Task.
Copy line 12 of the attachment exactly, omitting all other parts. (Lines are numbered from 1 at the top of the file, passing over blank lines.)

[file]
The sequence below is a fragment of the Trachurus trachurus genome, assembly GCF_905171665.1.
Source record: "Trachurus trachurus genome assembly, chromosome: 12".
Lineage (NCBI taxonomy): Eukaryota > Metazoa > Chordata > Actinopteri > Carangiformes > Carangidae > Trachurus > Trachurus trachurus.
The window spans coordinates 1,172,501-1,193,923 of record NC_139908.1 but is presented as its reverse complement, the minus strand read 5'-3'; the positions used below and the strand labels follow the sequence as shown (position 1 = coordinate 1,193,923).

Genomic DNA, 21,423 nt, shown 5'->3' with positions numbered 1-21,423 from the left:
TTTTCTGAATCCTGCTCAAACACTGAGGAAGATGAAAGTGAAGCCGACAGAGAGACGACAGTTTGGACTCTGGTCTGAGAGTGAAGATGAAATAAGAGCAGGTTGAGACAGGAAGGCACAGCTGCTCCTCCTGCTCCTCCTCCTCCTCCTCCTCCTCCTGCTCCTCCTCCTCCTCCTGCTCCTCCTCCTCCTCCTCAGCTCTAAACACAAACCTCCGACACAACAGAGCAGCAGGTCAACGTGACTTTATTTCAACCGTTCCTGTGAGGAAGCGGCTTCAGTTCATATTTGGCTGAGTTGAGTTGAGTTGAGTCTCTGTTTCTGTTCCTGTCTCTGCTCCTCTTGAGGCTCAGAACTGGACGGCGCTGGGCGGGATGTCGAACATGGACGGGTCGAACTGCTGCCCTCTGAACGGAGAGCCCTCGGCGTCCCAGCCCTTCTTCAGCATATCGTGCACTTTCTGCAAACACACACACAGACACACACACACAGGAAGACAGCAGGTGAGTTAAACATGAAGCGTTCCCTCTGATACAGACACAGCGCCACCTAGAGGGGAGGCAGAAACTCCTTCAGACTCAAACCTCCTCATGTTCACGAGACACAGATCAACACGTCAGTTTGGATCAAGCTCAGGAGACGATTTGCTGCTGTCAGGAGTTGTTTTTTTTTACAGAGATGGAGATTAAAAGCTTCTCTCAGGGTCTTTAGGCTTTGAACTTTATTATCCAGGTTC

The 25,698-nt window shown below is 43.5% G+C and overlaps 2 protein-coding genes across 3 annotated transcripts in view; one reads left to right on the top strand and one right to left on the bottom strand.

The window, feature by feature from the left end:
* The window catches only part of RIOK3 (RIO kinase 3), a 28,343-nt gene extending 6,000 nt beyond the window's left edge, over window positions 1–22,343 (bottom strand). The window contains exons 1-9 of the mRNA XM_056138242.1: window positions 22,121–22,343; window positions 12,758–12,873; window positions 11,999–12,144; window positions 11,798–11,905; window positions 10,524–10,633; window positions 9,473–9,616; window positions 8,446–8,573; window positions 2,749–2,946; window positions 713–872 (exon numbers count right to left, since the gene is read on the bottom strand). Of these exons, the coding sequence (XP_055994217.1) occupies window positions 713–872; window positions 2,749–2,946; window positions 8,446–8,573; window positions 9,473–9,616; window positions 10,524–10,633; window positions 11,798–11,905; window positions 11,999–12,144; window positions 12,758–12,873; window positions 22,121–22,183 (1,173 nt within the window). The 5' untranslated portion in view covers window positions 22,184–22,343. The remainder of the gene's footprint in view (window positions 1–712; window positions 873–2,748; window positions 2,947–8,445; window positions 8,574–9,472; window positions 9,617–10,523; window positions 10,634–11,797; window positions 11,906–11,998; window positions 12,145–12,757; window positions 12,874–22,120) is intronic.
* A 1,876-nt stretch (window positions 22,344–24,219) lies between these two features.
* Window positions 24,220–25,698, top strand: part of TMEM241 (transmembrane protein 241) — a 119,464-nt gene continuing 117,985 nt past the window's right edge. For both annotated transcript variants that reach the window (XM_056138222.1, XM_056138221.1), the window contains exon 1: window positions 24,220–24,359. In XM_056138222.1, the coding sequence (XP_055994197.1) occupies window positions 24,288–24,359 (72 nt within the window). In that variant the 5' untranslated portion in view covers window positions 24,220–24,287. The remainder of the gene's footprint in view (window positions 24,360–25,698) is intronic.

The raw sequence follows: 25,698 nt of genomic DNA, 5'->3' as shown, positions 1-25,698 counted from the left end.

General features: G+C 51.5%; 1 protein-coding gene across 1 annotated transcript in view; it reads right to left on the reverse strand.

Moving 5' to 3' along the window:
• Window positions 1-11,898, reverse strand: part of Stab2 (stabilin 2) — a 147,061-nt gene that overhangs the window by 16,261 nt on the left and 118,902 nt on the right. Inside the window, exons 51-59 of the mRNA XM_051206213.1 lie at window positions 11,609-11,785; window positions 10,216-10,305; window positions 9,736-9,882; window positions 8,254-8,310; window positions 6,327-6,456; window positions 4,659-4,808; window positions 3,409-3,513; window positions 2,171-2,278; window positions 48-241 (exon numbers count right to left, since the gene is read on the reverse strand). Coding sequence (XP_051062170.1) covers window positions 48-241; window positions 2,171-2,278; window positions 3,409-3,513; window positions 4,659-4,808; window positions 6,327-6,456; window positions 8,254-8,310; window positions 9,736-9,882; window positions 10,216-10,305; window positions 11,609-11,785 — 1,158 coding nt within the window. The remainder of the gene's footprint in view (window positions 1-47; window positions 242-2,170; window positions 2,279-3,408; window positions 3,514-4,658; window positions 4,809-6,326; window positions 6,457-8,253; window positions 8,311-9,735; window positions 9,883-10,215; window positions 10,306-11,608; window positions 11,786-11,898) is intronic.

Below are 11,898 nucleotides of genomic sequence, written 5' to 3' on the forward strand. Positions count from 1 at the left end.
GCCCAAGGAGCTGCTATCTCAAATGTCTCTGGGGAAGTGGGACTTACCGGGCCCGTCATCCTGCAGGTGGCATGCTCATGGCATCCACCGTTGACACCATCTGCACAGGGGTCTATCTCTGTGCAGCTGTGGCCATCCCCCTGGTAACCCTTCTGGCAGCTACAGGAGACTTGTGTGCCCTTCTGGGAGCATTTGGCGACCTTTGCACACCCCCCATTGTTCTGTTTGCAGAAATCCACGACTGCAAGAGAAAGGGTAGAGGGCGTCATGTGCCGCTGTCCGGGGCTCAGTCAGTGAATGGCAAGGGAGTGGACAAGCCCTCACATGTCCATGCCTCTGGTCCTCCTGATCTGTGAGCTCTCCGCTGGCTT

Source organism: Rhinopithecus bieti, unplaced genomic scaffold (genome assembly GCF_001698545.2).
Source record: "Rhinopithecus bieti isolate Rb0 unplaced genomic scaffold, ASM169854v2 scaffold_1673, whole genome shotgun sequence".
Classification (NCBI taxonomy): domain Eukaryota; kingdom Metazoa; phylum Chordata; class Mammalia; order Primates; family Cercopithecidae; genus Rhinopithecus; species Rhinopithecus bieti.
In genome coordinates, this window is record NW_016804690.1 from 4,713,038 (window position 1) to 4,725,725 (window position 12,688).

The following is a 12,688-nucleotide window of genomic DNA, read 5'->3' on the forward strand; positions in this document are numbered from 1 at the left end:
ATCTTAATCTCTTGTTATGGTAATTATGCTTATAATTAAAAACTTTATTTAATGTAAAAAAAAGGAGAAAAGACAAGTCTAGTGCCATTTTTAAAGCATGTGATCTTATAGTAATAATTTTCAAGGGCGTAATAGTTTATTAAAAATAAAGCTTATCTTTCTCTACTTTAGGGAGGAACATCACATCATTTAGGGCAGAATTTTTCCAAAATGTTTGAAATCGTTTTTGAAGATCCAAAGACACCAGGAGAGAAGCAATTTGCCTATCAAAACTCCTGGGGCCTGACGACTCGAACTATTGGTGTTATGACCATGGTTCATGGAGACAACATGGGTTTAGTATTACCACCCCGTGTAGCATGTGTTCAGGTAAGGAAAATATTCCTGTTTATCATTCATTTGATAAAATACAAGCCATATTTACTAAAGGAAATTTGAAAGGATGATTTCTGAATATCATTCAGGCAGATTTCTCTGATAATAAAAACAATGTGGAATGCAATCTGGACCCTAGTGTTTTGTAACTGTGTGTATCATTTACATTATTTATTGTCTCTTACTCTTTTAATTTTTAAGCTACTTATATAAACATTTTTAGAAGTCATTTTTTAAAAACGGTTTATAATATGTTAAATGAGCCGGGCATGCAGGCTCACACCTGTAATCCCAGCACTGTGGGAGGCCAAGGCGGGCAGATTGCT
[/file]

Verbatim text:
The raw sequence follows: 25,698 nt of genomic DNA, 5'->3' as shown, positions 1-25,698 counted from the left end.